The International Wood Fair (IWF) in Atlanta was the setting of another milestone for the Woodwork Career Alliance of North America. Woodworking instructor Patrick Molzahn of Madison College in Madison, WI, received the Diamond credential, the first ever issued by the WCA. This is the highest credential awarded by the WCA and is the culmination of more than 125 skill evaluations and three woodworking projects.
Molzahn, a founding member of the WCA Board of Directors, said the experience fulfilled a long-term goal. “I use the WCA credentialing system to evaluate and reward my students,” Molzahn said. “I have long felt the need to test the efficacy of our credentialing system by experiencing it from the candidate’s perspective.”
In addition to passing a wide array of skill evaluations on dozens of machines and tools, Molzahn completed projects for the three highest credentialing levels: Red, Gold, and ultimately Diamond. For his Red level credential, Molzahn built a 32mm cabinet, a design he uses with his students. For Gold, he built a maple face-frame cabinet with a raised panel door. Molzahn described the Diamond project, recreating six replacement windows and an entry door for a National Historic Landmark, as “the hardest I have undertaken in my career.” The project was featured in AWI’s Design Solutions Magazine in 2015.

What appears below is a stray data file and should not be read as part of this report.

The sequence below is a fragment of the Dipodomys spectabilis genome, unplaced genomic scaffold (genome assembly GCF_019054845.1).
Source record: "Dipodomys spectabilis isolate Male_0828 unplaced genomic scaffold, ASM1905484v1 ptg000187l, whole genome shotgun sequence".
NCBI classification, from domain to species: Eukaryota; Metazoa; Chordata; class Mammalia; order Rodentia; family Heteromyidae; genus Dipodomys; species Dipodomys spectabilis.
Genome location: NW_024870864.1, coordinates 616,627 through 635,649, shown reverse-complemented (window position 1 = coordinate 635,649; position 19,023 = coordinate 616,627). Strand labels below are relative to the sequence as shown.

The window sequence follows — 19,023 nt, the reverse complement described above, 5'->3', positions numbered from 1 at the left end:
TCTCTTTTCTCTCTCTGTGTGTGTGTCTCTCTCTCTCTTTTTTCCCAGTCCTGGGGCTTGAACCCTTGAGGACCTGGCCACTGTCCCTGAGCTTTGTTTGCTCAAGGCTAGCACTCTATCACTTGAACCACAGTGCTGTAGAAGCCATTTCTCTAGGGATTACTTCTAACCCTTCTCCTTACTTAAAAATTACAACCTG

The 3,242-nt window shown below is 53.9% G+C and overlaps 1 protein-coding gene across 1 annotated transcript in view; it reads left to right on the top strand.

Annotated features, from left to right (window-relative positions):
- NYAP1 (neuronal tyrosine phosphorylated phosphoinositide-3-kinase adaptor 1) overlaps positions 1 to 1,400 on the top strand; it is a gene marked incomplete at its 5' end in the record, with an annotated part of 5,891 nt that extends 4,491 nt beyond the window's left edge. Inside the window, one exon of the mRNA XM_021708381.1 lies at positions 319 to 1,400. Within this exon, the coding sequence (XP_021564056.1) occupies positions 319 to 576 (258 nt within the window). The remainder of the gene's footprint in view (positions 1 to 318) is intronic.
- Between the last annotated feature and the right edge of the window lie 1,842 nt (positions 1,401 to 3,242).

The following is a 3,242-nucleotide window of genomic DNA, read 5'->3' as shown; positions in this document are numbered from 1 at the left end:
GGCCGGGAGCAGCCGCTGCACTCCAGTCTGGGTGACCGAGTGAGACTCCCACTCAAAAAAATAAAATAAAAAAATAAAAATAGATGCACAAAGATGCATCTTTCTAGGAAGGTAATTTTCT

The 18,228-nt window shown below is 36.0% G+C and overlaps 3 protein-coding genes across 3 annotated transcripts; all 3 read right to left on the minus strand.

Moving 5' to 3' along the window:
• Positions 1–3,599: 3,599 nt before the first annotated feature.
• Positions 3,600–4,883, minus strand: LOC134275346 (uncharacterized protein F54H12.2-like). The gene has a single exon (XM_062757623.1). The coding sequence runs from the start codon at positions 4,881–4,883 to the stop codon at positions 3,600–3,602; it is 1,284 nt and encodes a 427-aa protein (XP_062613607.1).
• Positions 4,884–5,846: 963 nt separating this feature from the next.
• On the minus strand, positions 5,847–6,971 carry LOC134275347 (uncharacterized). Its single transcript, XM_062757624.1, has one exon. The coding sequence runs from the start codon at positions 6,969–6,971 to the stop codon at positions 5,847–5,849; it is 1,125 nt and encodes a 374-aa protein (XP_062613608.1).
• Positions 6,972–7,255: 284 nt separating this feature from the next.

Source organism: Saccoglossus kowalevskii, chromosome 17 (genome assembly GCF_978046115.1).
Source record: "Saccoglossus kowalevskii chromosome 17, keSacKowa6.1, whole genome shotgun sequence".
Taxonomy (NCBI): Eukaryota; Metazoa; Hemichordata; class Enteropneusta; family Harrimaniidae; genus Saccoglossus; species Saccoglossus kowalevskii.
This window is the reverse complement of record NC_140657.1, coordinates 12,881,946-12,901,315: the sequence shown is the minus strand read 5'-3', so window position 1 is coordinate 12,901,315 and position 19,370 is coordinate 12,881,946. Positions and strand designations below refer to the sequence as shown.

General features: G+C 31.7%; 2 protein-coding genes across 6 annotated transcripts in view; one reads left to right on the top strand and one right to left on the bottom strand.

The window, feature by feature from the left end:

Having successfully completed the progression of the WCA credentialing Passport program, Molzahn said he is confident that the WCA standards can be used effectively to measure a candidate’s woodworking abilities.
“For industry, the WCA credentialing system provides a template for recognizing and rewarding one’s skills. Moreover, employers can use the credentialing ladder to develop their talent and encourage continuing education.”